Tutor profile: Frederic L.
How do I write about a topic I am dispassionate about?
Okay, to be grammatically correct, the question should be, "How do I write about a topic for which I am dispassionate?" Sorry, I am just having fun correcting my own question. This can be a tough one. It's never easy to write about a topic for which you have little to no interest, just as it is also difficult to write about a topic for which you are extremely passionate. Apathy and extreme emotions an get in the way of object, yet persuasive, writing (it can do wonders for fictional and narrative writing, however). One of the best ways I have found to add a bit of excitement to this sort of writing is to try a bit of role playing. Writing a paper discussing the effects of lawn fertilizer on local waterways might not be the most exciting topic for you, but if you pretend you're cranky Mr. Ostendorf, who yells at those walking dogs to stay off his lawn and spends hours pulling out any sprig of crabgrass that might pop up, you might be able to get into the topic more. Or you could be Willow, a young girl who was raised hippy parents and spends her days kayaking up and down the river where some of the fertilizer runoff drains, she would have a totally different view on the topic. This is by no means a solution for everybody, but it is one idea on how to make your writing of otherwise dull topics a bit more enjoyable.
How important is understanding historical and cultural context when reading literature?
It is very important. This is an area where I see a lot of disconnection between students today and literature of the past. People today tend to judge works and actions (in literature and cinema, as well as historical figures) by today's standards and acceptances. I think this is dangerous. If someone does not know the historical and cultural setting in which a work was written, it is very difficult to understand the motivations for writing a work a certain way. A glaring example of this is when comparing similar works written in different time periods, such as Brave New World and 1984. Both novels look at a dystopian future society, but with two different results. In the context of today, both seem somewhat silly (although maybe not when you look at some of the stuff going on...). Brave New World seems like sci-fi smut, and 1984 seems far too extreme for anything we are even close to today. Yet, Brave New World was written on the heels of the roaring 20s, a time in which longstanding morals and self restraint fell by the wayside. It seemed as though Western society was in moral decline, eugenics was in discussion, and people had started to fall away from religion. Brave New World serves as a warning to continuing in that direction. 1984, on the other hand, was written post Nazi Germany and during the restrictive times of the Soviet Union. Where as 20 years prior, the biggest concern was moral decline, the world was now facing the dangers of totalitarian regimes and the loss of free thought. Themes which are reflected quite heavily in Orwell's work. Taking a book out of historical and cultural context, focussing on what we disagree with or don't understand, and making judgements about the the book or the author is not conducive to appreciating literature. Multiple examples of this abound - The Adventures of Huckleberry Finn, The Tropic of Cancer, and To Kill a Mockingbird to name a few.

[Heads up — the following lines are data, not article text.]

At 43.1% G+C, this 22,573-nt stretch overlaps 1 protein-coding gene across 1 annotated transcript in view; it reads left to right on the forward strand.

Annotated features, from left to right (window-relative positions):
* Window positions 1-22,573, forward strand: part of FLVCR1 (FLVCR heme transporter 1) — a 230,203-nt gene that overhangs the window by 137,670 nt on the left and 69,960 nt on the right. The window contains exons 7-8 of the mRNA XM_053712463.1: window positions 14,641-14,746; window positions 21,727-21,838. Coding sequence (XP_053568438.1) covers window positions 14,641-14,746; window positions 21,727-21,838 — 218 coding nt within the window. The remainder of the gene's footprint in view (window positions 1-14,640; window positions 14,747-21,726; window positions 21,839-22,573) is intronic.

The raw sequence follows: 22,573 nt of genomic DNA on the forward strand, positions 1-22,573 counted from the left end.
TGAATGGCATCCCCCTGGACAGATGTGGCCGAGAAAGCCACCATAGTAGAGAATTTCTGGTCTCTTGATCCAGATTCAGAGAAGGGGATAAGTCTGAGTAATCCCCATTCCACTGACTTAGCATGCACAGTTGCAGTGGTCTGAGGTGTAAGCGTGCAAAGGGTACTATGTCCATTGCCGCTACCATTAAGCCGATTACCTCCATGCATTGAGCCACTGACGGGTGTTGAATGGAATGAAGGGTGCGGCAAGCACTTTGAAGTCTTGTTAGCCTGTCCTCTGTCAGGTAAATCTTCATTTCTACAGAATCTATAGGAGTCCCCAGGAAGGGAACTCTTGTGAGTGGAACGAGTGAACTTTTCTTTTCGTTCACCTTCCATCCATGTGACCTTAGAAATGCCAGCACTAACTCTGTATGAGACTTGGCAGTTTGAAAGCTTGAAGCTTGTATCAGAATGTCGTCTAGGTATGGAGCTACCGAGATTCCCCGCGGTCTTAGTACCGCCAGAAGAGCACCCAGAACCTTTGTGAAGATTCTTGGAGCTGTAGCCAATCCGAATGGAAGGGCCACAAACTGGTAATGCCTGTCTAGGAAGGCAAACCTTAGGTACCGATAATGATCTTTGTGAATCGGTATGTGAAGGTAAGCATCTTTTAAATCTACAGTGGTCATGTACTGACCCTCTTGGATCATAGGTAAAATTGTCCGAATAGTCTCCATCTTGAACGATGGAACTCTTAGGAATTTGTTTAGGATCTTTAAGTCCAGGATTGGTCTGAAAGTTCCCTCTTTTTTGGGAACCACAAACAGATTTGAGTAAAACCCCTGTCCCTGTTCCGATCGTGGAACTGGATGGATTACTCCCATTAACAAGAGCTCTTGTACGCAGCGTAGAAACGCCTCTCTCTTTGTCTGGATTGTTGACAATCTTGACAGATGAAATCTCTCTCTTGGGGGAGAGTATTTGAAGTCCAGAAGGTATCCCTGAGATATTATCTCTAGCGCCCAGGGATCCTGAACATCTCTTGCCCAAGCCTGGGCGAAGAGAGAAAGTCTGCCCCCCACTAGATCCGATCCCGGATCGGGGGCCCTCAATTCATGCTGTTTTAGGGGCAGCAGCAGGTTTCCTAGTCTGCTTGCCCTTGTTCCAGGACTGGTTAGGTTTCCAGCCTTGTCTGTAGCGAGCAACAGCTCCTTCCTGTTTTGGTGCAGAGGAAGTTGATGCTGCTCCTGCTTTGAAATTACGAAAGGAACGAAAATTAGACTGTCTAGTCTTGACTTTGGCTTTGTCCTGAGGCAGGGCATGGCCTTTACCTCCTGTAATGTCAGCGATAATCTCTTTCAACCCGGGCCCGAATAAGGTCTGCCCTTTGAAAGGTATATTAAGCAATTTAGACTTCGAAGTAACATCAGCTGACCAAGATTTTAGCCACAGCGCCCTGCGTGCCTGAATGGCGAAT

Why is English so difficult to learn when compared to other languages originating from Europe?
While the difficulty of learning a language is certainly subjective, one of the reasons English is considered to be difficult is because it has a number of spellings, pronunciations, and conventions which are contradictory to the "rules" of the language. Much of this is due to the fact that modern English has adopted so many words and conventions from other languages that it has become a blend of all of them. Looking at old English, the spellings and basics of grammar were very similar to many of the Germanic languages (as English was one of them). As England grew to prominence and began interacting with a variety of different cultures, the language evolved to incorporate aspects of other languages. Add to that English colonialism and (later) American expansionism, and the language continued to evolve including many different influences which were vastly different from the original German roots. The result is a language that does not really resemble any single previous language, but also a language that has become universally used in global business interactions.
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